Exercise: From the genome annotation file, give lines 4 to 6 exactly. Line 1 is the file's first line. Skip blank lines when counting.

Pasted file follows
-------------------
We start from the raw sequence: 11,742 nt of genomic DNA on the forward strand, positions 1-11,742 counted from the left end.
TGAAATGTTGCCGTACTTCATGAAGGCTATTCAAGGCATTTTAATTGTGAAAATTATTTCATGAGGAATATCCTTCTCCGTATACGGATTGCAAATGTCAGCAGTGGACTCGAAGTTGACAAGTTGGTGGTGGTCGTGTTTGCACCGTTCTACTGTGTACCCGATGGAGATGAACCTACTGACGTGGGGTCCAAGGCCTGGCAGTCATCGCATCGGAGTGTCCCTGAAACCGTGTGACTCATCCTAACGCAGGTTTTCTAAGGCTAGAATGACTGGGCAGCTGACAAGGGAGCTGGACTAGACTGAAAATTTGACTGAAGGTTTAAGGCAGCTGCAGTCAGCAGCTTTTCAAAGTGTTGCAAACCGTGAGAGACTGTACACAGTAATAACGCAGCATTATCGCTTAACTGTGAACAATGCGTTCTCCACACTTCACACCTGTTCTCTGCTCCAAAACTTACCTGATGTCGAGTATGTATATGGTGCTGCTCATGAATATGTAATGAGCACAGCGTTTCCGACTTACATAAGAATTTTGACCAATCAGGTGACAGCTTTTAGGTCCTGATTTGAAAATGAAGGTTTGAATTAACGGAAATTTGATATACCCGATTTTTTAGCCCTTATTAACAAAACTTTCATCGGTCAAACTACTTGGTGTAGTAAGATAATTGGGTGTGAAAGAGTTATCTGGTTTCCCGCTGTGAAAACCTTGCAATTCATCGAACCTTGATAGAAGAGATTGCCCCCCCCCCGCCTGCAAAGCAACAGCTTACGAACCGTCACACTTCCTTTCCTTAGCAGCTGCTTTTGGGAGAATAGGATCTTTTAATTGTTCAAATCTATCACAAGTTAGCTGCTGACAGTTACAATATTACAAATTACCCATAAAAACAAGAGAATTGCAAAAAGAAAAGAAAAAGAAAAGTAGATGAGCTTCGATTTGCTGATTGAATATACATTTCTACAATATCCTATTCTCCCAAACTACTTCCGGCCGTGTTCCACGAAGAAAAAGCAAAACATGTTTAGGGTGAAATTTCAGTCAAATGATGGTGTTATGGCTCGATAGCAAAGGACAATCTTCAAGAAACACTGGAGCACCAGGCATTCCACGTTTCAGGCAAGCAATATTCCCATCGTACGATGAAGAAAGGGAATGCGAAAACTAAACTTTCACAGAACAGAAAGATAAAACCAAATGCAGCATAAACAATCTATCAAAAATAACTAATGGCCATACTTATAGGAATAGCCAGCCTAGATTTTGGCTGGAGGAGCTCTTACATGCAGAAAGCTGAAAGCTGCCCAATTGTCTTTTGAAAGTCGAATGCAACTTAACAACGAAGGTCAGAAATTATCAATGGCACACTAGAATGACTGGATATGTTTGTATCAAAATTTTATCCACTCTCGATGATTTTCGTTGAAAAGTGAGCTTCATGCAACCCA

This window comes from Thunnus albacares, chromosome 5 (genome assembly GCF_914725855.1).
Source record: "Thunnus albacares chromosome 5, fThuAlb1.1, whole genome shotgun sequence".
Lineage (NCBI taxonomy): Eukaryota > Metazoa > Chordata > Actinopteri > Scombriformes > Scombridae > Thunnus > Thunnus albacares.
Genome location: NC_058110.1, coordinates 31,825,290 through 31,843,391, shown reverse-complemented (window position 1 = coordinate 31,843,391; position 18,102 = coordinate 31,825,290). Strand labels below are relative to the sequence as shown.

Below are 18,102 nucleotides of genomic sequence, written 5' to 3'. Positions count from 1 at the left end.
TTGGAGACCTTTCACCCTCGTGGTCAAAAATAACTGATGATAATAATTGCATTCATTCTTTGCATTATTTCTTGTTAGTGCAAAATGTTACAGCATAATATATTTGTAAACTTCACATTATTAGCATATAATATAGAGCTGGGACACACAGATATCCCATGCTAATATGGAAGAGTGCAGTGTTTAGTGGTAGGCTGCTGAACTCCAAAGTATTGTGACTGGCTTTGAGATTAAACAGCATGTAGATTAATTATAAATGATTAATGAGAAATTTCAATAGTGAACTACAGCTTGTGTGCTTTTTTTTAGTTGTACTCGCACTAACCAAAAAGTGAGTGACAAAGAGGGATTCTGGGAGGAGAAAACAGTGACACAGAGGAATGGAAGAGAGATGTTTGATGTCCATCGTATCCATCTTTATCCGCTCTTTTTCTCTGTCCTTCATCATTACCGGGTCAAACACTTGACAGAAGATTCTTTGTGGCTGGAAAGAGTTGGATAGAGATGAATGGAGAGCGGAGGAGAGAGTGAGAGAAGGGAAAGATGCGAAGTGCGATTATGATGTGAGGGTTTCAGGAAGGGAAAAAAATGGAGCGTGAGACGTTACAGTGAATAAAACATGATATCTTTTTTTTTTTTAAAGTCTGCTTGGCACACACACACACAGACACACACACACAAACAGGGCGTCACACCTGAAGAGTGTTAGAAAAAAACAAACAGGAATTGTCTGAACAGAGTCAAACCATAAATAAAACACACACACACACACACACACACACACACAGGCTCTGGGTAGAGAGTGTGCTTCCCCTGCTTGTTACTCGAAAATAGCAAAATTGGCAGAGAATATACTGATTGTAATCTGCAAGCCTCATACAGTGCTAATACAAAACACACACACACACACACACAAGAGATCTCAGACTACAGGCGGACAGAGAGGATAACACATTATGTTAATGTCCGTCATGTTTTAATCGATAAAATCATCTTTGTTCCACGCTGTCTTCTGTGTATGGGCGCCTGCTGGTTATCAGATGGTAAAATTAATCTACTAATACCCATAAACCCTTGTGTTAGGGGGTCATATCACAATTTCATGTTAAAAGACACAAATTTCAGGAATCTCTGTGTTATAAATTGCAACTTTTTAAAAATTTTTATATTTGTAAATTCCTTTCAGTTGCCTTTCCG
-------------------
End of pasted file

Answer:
Source record: "Thunnus albacares chromosome 5, fThuAlb1.1, whole genome shotgun sequence".
Lineage (NCBI taxonomy): Eukaryota > Metazoa > Chordata > Actinopteri > Scombriformes > Scombridae > Thunnus > Thunnus albacares.
Genome location: NC_058110.1, coordinates 31,825,290 through 31,843,391, shown reverse-complemented (window position 1 = coordinate 31,843,391; position 18,102 = coordinate 31,825,290). Strand labels below are relative to the sequence as shown.